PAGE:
Rather than looking at WWI in terms of the hypothetical, dull FPSs it would inspire, Valiant Hearts looks at the human aspect of the war. In the end, it’s people down there in those trenches. Young men with family, loved ones. Fears and hopes. It explores the humanity of suffering during WWI through an achingly naïve cartoon art-style. Valiant Hearts explores WWI as a story of innocence lost and is a striking validation of what Ubisoft can accomplish in its games. Though Valiant Hearts is a multi-plat release, the mobile version is a better fit for the game than either the PC or console iterations. There’s just something remarkably intimate about interacting with the game’s hand-drawn scenes through touch compared to using a controller.
In an old interview with Ustwo, the developers of Monument Valley said they wanted to make every scene in the game striking enough that it’d be something you print out and hang on your wall. Monument Valley may be a deceptively simple isometric puzzler, but it asks important questions about videogames as art. Arthouse indie titles like Dear Esther and The Witness approach this question from more oblique angles, but Monument Valley tackles it head-on, with absolutely stunning art design.
The broad strokes of primary colour and the flat shading make it an exceptional standout on high resolution displays—it really does feel like something you could print out and stick on your wall, level after level.
Straight-up ports of older-generation titles do work, but come with all the limitations of cramming a 10-15 year-old big-screen experience onto your phone — virtual controls end up covering half the screen and you’ll probably run out of battery before hitting the first save point. That being said, what about “console quality” games built from the ground up for mobile? Epic turned a lot of heads when it brought the Unreal 3 engine over to iOS back in 2010. Epic Citadel was a remarkable showcase of what your iPhone 3GS was capable of. Then Chair went ahead and created Infinity Blade, an actual mobile title running on Unreal 3.
In terms of visuals in mobile gaming, Infinity Blade does live up to the “console quality” promise, though the lack of free movement and limited camera angles does lessen the wow-factor somewhat. But more than just being a looker, Infinity Blade delivered an experience that was tailored specifically towards a mobile audience. The swipe-based combat system, taking a cue from Fruit Ninja, is intuitive yet hard to master. The one-on-one fights have an epic setpiece grandeur, but don’t last more than a few minutes, breaking play into bite-sized chunks. Infinity Blade is a remarkable example of a mobile title pushing the boundaries in terms of visuals, while still having an appreciation for the platform it’s played on.
Before Temple Run, there was Canabalt. The endless runner is a genre that could only have done well on mobile. Simple mechanics, one-touch controls, and (endless) replayability make endless runners the go-to when you need to kill time. Canabalt’s minimalist aesthetic and black and white presentation exude a sense of mystery. Who is that guy? Why does he jump out a window and run over rooftops? Canabalt may not enjoy the popularity it deserves, but it introduced the world to the endless runner genre. And with an HD remaster out, it’s definitely worth checking out.
Canabalt is like the hipster of endless runners: It was an endless runner before endlessly running became mainstream. Temple Run, on the other hand, is about as mainstream as it gets. It’s also a fantastic example of free-to-play done right. F2P titles are maligned all too often for being shameless cashgrabs, and unfortunately, that is the case most of the time. Free-to-play wouldn’t be a thing unless publishers made money off it, but there’s still something about paying for game-breaking items, or even to refill the “energy meter” that leaves a bad taste in the mouth.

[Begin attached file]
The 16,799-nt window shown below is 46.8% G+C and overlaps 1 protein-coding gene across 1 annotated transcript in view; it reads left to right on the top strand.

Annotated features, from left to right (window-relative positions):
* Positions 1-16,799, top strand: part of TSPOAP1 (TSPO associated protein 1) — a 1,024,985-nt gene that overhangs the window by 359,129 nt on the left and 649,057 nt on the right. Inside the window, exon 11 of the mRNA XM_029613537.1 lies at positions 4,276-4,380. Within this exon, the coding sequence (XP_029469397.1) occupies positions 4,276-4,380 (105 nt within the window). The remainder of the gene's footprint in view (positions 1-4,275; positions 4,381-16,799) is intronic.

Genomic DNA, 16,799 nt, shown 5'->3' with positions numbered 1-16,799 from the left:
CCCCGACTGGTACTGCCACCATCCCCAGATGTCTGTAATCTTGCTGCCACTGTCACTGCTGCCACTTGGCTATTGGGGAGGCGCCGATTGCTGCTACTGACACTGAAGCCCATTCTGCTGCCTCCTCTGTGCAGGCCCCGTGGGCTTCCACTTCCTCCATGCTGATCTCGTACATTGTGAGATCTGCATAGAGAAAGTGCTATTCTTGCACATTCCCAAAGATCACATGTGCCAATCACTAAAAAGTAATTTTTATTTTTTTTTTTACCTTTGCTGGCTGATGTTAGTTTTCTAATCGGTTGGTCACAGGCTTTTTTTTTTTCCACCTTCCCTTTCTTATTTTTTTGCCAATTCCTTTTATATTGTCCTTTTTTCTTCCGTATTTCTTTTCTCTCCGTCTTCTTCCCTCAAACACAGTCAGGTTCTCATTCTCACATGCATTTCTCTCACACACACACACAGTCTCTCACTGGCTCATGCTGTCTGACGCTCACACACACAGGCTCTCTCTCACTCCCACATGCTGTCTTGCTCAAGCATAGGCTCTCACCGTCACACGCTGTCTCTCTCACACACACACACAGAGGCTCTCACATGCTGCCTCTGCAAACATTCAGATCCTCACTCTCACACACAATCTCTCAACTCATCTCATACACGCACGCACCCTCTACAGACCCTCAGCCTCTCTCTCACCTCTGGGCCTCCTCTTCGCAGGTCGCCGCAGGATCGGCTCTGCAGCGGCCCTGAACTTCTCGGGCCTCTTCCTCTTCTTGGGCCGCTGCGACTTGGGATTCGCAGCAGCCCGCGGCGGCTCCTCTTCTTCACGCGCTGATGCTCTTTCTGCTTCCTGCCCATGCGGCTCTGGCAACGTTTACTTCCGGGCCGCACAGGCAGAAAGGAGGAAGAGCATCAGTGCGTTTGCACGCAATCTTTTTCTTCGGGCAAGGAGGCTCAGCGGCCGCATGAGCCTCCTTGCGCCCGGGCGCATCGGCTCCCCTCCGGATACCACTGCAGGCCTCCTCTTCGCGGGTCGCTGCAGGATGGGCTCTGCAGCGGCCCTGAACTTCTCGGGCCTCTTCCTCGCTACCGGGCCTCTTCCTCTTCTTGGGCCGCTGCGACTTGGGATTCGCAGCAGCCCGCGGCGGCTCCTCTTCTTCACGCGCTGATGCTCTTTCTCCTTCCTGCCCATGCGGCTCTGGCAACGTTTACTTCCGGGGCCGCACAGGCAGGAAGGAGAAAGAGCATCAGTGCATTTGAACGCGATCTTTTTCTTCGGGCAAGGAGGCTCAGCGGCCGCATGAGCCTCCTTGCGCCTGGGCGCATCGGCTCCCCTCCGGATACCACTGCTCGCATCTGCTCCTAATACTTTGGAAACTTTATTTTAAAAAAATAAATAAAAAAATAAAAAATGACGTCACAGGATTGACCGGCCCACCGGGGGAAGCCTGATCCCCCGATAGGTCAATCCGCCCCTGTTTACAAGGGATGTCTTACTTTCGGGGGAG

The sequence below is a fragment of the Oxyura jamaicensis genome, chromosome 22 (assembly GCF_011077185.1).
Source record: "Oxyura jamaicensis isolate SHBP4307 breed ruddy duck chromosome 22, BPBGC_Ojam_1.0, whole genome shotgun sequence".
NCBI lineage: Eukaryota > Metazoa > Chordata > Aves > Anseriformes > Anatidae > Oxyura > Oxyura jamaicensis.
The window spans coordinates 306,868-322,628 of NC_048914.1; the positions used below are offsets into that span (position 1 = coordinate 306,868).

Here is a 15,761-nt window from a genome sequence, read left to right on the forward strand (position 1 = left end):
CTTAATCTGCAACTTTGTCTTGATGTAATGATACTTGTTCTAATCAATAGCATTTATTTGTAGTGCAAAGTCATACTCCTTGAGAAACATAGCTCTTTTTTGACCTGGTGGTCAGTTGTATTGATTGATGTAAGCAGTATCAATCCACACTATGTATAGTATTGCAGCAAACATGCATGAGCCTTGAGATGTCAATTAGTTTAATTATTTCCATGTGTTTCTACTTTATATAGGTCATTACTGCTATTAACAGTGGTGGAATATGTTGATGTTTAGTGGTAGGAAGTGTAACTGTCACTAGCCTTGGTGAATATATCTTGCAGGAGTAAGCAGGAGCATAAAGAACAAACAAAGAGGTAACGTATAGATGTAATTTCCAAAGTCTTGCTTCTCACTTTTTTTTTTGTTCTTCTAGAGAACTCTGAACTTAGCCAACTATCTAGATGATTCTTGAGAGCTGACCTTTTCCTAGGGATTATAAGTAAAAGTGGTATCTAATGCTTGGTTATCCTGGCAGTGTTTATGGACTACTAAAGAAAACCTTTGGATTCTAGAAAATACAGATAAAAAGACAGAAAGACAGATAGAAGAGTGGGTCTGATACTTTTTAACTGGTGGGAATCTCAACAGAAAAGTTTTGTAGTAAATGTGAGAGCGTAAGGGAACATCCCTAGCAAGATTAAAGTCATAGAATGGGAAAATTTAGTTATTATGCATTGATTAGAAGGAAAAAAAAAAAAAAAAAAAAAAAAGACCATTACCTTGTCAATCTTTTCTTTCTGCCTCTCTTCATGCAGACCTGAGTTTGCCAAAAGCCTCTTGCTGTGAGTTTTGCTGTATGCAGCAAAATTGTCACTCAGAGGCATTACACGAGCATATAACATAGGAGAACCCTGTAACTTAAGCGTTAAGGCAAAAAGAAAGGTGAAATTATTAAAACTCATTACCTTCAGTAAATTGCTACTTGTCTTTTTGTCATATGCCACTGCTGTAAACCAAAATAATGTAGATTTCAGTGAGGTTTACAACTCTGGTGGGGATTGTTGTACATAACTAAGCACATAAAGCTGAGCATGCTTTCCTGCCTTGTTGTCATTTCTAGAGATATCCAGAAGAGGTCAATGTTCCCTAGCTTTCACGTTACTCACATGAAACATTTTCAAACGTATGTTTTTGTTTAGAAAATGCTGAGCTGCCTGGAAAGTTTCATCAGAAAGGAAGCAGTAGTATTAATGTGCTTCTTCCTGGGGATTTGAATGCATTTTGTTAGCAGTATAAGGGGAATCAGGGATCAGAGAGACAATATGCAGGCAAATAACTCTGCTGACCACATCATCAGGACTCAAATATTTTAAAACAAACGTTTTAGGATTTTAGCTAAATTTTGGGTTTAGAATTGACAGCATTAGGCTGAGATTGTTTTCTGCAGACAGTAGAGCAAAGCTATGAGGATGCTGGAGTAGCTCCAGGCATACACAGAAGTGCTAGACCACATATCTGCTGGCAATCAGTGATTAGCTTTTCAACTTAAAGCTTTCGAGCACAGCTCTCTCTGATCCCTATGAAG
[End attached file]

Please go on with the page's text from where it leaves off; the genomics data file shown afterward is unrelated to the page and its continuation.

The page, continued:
Temple Run is meant to be enjoyed over short intervals. It’s easy to pick up but relatively difficult to master, and while there are clear progression paths, it doesn’t lock any of the fun parts out behind a payment or experience wall. The running, and sliding, and getting skewered are all there for free, though you could buy some extra goodies, if you wanted. And that attitude — provide people with a gameplay experience they’ll enjoy and give them the option to pay if they want to — is likely what drove Temple Run’s phenomenal success in the mobile gaming segment.
Cardboard VR MOBILE GAMING
VR’s all set to be an actual thing this year. The Oculus Rift and HTC Vive have finally started shipping. Over here in India, Absentia’s Tesseract HMD is set to make waves as a more affordable alternative that’ll run all your PC games right out of the box. But looking at the sales figures, high-end, “dedicated” VR systems make up but a small fraction — less than 15 percent — of VR hardware sold over the past year. Smartphone VR is where the money’s at. There are already a plethora of games and VR experiences up on the Play Store, designed for Google Cardboard.
We recently tried Zombiestan VR and it was every bit as rubbish as the name suggests — a handful of maps, each about the size of a dorm room, with randomly spawning zombies. But it, and many other Cardboard VR titles are suggestive of better things to come. The developers of Alien Apartment VR make it clear that the demo is a proof-of-concept and that a full-fledged Cardboard VR game is on its way. We’re still a ways off from experience real quality content in the Google Cardboard ecosystem, but the growing number of Cardboard VR apps strongly suggests that good things are to come.
Arjun likes reading epic fantasy on his iPad when he's not busy sleeping or writing. He also likes to get really smug about his beastly PC rig. If you don't think Shadow of Chernobyl is the greatest testament to human achievement, he'll probably just unfriend you. Also, he can play metal on the electric Veena, which is just plain awesome.